NBCU Coy On Whether It Will Bid On TV Rights To '14, '16 Olympics
NBC Universal President & CEO Steve Burke yesterday "declined to confirm whether the broadcast unit would throw down the requisite billions to ensure its reign as the home to the Winter and Summer Games" by securing U.S. TV rights to the '14 Sochi and '16 Rio de Janeiro Olympics, according to Anthony Crupi of ADWEEK. Discussing NBC's sports properties during Comcast's Q4 earnings call, Burke said, "We're here to make money, and we're going to be disciplined. We're going to concentrate on businesses that have good returns." Crupi noted complicating matters for NBC "are rival nets ESPN and Fox, both of which also plan to make a run at the 2014/2016 rights bundle," and "naturally, the more bids there are on the table, the greater the cost of securing the games." On the same call, Comcast Chair & CEO Brian Roberts "dismissed speculation" that the merged organization "would look to unseat" ESPN. Roberts: "I don't really see that as a realistic thing." He added that they "will instead concentrate on exploring synergies between the various NBC Sports assets and Comcast cable channels Versus and Golf Channel." Roberts: "We have a long-term opportunity to do some big things with these brands (ADWEEK.com, 2/16). Roberts said of NBC Sports and other NBCU sports properties, "We are going to bring it to another level where it has never been before" (VARIETY.com, 2/16). In L.A., Meg James noted negations for U.S. rights to the '14 and '16 Games are "expected to begin in a few months, and NBC has long outdistanced its rivals." But NBC "lost more than $220 million on its broadcast" of the '10 Vancouver Olympics, and Comcast "doesn't appear to be as willing to bid for the games at any cost" (LATIMES.com, 2/16).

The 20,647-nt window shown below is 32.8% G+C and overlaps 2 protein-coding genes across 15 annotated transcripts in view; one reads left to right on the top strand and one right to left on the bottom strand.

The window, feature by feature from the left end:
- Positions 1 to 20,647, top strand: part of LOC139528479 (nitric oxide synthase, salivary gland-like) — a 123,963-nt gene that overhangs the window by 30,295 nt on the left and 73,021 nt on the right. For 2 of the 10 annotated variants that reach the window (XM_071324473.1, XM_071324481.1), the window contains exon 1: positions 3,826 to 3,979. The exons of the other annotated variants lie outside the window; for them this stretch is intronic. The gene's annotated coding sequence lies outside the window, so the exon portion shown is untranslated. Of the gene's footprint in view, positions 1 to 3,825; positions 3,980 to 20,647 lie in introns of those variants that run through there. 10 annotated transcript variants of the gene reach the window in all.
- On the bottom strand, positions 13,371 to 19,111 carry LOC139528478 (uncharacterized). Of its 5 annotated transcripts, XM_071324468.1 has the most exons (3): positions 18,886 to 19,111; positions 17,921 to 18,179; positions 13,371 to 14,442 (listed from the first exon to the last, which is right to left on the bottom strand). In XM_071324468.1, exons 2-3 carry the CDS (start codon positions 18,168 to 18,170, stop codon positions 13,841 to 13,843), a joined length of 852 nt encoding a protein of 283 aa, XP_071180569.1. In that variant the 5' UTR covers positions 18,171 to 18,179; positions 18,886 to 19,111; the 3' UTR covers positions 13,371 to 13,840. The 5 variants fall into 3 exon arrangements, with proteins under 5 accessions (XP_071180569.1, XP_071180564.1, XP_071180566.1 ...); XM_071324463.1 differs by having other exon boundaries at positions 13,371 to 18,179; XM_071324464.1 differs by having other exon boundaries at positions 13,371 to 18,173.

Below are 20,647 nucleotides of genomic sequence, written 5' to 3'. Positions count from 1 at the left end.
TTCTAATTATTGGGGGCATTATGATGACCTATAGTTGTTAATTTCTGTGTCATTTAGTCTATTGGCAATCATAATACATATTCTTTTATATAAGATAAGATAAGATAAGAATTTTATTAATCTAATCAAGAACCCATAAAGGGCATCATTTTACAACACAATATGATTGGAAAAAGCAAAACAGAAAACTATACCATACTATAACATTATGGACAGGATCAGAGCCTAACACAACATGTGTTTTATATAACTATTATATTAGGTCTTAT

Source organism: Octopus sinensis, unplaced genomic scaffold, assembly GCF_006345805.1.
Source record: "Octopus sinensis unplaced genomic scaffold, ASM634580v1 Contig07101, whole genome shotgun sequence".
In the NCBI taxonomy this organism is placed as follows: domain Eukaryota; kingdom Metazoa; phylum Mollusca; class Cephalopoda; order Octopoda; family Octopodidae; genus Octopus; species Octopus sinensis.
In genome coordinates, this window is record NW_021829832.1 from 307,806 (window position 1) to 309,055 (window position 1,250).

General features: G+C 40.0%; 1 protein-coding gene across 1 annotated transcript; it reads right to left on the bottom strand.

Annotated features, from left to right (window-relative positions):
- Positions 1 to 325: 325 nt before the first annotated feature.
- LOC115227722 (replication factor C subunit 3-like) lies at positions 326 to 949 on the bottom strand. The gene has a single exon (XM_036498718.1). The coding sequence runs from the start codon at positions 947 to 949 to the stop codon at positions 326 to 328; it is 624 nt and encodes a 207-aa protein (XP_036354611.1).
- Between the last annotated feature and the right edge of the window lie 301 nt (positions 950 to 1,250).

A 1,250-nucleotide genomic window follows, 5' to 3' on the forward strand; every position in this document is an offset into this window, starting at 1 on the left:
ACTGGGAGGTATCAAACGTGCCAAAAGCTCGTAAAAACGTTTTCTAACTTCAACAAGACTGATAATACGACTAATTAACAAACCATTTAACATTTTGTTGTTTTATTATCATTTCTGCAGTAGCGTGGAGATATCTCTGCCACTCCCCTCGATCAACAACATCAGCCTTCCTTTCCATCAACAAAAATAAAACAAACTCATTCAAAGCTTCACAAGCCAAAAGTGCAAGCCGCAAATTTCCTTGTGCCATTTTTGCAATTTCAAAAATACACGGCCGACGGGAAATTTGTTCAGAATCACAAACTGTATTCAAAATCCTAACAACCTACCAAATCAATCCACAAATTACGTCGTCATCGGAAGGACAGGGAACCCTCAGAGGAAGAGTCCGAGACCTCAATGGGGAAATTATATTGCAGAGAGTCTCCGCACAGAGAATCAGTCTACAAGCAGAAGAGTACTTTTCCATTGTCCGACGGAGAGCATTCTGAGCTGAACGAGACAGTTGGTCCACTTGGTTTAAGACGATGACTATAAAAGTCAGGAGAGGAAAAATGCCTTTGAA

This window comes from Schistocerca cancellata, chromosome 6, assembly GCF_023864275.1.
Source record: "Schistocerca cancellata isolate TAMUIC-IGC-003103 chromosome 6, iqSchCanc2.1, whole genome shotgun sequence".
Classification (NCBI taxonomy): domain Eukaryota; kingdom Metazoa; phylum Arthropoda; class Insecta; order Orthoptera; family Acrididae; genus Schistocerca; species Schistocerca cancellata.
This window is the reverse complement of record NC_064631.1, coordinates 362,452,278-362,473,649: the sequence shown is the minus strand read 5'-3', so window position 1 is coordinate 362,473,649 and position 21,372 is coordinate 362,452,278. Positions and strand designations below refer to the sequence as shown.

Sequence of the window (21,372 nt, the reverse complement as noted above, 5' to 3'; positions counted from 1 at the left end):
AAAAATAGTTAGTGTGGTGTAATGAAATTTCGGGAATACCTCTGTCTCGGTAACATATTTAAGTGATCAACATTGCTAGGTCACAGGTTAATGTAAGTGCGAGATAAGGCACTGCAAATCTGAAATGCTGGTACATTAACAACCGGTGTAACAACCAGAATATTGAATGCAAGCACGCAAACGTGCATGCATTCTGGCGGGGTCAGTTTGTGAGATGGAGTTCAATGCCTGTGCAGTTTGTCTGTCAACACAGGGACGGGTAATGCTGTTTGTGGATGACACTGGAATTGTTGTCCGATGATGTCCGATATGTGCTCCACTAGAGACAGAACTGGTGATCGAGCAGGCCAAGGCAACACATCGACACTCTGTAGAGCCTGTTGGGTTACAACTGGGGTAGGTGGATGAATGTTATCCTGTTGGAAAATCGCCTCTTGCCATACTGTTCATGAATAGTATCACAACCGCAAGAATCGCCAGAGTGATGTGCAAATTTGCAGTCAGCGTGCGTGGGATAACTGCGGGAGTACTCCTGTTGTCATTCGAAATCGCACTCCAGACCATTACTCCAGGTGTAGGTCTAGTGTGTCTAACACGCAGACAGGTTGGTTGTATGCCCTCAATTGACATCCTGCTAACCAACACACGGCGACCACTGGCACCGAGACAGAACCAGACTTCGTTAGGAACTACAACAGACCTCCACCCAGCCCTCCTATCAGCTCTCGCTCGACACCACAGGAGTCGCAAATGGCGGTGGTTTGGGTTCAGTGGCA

QUITE A QUARTER: In Philadelphia, Bob Fernandez reports Comcast's profit "bloomed to more than $1 billion" in Q4 '10, prompting Roberts to "declare that the cable giant's businesses performed well on all fronts." The financial performance of NBCU "was not contained in Comcast's earnings report because the deal closed after the first of the year." Burke said that the "greatest potential benefit in the NBCU deal was reviving the NBC broadcast-TV network, but that doing so would take several years" (PHILADELPHIA INQUIRER, 2/17).